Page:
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I am new to Ruby so forgive me if the question is inconsistent. Can I iterate over class members like through array in Ruby? How do I achieve this?

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up vote 7 down vote accepted

You can create a class variable (array) and in constructor (initialize) push new instance into it.

class Foo
  @@instances = []

  attr_accessor :name

  def initialize name
    @name = name
    @@instances << self

  def self.instances


Foo.instances.each do |i|
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I've always wondered this, so whether or not it's what the OP was asking (which I think it was), I am very thankful for your example. – phoffer Sep 24 '10 at 21:17

I think the OP might have been asking about whether you can get access to private, class, and instance variables.

Try this out in irb or some program:

p YourClass.methods.sort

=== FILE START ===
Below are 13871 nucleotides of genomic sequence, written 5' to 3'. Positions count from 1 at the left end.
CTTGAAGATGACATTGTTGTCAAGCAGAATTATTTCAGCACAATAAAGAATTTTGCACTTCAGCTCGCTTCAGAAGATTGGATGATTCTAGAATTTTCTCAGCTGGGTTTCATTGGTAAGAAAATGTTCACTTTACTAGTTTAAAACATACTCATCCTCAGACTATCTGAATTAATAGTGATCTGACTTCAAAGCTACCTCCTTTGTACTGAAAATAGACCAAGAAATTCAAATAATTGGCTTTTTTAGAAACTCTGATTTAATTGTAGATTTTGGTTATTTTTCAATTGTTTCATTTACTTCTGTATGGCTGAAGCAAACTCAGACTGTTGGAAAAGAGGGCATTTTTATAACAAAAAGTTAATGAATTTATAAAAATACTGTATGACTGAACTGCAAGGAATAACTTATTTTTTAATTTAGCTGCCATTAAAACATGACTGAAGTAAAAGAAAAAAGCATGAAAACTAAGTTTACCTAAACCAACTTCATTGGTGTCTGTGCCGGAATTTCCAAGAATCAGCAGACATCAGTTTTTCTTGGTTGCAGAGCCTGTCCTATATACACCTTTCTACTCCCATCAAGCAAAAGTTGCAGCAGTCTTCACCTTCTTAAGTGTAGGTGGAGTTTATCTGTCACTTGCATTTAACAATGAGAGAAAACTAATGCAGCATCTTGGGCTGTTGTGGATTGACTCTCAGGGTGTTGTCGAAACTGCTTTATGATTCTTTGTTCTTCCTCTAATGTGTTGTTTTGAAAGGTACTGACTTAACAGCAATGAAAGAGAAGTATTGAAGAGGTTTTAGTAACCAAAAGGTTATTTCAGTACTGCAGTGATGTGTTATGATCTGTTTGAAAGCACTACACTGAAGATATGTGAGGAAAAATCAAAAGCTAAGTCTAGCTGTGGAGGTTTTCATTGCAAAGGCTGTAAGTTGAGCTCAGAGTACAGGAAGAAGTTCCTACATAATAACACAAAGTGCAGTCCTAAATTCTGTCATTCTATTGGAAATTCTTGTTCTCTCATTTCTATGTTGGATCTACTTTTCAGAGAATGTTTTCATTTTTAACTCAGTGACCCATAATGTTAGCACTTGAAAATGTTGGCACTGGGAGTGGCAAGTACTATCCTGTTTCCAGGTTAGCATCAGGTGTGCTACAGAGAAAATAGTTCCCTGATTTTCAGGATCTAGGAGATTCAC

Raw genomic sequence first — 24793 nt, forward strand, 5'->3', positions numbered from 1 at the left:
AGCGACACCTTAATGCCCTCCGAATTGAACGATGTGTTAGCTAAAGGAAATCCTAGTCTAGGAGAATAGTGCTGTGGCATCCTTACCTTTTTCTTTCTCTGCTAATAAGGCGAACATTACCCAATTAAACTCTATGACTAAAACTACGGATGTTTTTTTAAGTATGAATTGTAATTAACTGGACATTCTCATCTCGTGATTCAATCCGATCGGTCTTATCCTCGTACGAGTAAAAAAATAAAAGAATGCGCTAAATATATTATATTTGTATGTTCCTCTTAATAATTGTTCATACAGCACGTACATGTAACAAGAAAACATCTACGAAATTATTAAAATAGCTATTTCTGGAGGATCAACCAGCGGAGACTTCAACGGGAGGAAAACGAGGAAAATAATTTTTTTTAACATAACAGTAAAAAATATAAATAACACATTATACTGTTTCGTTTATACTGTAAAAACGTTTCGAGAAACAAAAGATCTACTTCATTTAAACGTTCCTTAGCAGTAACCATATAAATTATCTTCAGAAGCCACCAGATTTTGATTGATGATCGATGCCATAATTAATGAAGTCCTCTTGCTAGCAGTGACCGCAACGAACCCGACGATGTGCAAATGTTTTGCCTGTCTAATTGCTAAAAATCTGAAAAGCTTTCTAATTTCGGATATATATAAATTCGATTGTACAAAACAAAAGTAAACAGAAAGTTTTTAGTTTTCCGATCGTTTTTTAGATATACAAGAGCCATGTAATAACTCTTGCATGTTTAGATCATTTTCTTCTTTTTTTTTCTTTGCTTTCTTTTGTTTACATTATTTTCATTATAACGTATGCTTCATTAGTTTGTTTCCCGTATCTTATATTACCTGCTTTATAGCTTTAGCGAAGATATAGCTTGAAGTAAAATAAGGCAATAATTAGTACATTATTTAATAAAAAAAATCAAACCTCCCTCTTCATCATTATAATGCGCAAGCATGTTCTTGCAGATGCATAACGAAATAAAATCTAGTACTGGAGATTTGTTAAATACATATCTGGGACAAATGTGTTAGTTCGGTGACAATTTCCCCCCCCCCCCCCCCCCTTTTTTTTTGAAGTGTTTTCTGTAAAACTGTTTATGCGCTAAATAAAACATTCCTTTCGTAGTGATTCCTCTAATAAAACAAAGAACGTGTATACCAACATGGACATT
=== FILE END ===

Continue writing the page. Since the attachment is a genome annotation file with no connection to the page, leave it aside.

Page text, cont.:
In there you should see a bunch of methods that end in _methods or _variables. Each of these has the each method so you can easily do something like this:

YourClass.instance_variables.each do |x|
  p x
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What exactly do you mean with class members?

If you mean instance variables, you can get the via instance.instance_variables. If class variables, similarly with klass.class_variables.

If you want to get all variables and methods, you call additionally instance.methods (which actually return strings, and gets trickier because of the aliased methods, etc.)

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You can get a list of all constants defined in a module using Module#constants. Example:

# => [:ARGF, :ARGV, :ArgumentError, :Array, :BasicObject, :Bignum, ... ]

For methods, you can call one of the various Module#methods methods:

# =>  [:!, :!=, :!~, :<, :<=, :<=>, :==, :===, :=~, :>, :>=, :__id__, ... ]

You can get a list of all the various methods methods using reflection itself (yay meta):

Module.methods.sort.grep /methods/
# => [:instance_methods, :methods, :private_instance_methods, :private_methods, 
# =>  :protected_instance_methods, :protected_methods, :public_instance_methods, 
# =>  :public_methods, :singleton_methods]

It is impossible to get a list of the instance variables from a module for the simple reason that modules don't know about the instance variables, since unlike Smalltalk or Java, the instance variables aren't fixed by the class, they are simply dynamically added to the object as needed.

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